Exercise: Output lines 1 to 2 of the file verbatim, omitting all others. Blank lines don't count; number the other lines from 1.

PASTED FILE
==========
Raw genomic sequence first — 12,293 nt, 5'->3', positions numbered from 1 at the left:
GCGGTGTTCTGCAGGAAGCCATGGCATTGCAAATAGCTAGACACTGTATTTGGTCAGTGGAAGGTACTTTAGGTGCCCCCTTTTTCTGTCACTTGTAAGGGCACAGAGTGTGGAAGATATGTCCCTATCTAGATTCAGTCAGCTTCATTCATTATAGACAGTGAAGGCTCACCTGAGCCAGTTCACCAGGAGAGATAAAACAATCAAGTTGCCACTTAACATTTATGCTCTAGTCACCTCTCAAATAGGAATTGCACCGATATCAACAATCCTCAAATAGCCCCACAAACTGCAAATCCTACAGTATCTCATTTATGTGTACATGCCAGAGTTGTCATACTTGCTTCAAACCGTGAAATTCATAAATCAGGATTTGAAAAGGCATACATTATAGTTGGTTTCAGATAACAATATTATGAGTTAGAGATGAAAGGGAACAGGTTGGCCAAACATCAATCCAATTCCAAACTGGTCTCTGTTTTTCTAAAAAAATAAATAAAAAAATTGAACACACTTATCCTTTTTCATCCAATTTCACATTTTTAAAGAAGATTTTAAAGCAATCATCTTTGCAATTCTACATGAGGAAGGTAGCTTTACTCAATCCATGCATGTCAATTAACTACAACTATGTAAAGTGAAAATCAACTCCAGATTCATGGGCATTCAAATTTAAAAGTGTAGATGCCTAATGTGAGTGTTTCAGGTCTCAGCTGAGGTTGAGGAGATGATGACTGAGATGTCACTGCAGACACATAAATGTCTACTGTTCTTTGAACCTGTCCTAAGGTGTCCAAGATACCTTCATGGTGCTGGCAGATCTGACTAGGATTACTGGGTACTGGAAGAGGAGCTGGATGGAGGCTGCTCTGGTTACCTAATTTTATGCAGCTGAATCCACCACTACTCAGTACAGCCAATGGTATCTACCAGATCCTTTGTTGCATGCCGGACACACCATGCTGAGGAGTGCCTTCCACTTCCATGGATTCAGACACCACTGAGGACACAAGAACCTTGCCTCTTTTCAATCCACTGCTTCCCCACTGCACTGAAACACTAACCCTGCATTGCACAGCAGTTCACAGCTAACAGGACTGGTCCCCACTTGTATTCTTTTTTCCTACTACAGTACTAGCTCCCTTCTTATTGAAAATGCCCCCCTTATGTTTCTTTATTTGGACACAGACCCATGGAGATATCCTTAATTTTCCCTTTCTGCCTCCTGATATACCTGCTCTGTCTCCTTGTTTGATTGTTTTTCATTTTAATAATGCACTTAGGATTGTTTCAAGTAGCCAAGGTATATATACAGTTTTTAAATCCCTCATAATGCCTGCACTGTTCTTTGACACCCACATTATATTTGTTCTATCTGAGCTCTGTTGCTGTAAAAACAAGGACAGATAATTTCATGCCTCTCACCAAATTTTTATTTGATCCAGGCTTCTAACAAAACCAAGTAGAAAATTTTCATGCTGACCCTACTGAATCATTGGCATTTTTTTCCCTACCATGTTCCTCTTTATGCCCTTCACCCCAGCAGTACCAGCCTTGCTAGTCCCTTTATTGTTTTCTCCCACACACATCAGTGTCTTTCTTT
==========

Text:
Raw genomic sequence first — 12,293 nt, 5'->3', positions numbered from 1 at the left:
GCGGTGTTCTGCAGGAAGCCATGGCATTGCAAATAGCTAGACACTGTATTTGGTCAGTGGAAGGTACTTTAGGTGCCCCCTTTTTCTGTCACTTGTAAGGGCACAGAGTGTGGAAGATATGTCCCTATCTAGATTCAGTCAGCTTCATTCATTATAGACAGTGAAGGCTCACCTGAGCCAGTTCACCAGGAGAGATAAAACAATCAAGTTGCCACTTAACATTTATGCTCTAGTCACCTCTCAAATAGGAATTGCACCGATATCAACAATCCTCAAATAGCCCCACAAACTGCAAATCCTACAGTATCTCATTTATGTGTACATGCCAGAGTTGTCATACTTGCTTCAAACCGTGAAATTCATAAATCAGGATTTGAAAAGGCATACATTATAGTTGGTTTCAGATAACAATATTATGAGTTAGAGATGAAAGGGAACAGGTTGGCCAAACATCAATCCAATTCCAAACTGGTCTCTGTTTTTCTAAAAAAATAAATAAAAAAATTGAACACACTTATCCTTTTTCATCCAATTTCACATTTTTAAAGAAGATTTTAAAGCAATCATCTTTGCAATTCTACATGAGGAAGGTAGCTTTACTCAATCCATGCATGTCAATTAACTACAACTATGTAAAGTGAAAATCAACTCCAGATTCATGGGCATTCAAATTTAAAAGTGTAGATGCCTAATGTGAGTGTTTCAGGTCTCAGCTGAGGTTGAGGAGATGATGACTGAGATGTCACTGCAGACACATAAATGTCTACTGTTCTTTGAACCTGTCCTAAGGTGTCCAAGATACCTTCATGGTGCTGGCAGATCTGACTAGGATTACTGGGTACTGGAAGAGGAGCTGGATGGAGGCTGCTCTGGTTACCTAATTTTATGCAGCTGAATCCACCACTACTCAGTACAGCCAATGGTATCTACCAGATCCTTTGTTGCATGCCGGACACACCATGCTGAGGAGTGCCTTCCACTTCCATGGATTCAGACACCACTGAGGACACAAGAACCTTGCCTCTTTTCAATCCACTGCTTCCCCACTGCACTGAAACACTAACCCTGCATTGCACAGCAGTTCACAGCTAACAGGACTGGTCCCCACTTGTATTCTTTTTTCCTACTACAGTACTAGCTCCCTTCTTATTGAAAATGCCCCCCTTATGTTTCTTTATTTGGACACAGACCCATGGAGATATCCTTAATTTTCCCTTTCTGCCTCCTGATATACCTGCTCTGTCTCCTTGTTTGATTGTTTTTCATTTTAATAATGCACTTAGGATTGTTTCAAGTAGCCAAGGTATATATACAGTTTTTAAATCCCTCATAATGCCTGCACTGTTCTTTGACACCCACATTATATTTGTTCTATCTGAGCTCTGTTGCTGTAAAAACAAGGACAGATAATTTCATGCCTCTCACCAAATTTTTATTTGATCCAGGCTTCTAACAAAACCAAGTAGAAAATTTTCATGCTGACCCTACTGAATCATTGGCATTTTTTTCCCTACCATGTTCCTCTTTATGCCCTTCACCCCAGCAGTACCAGCCTTGCTAGTCCCTTTATTGTTTTCTCCCACACACATCAGTGTCTTTCTTT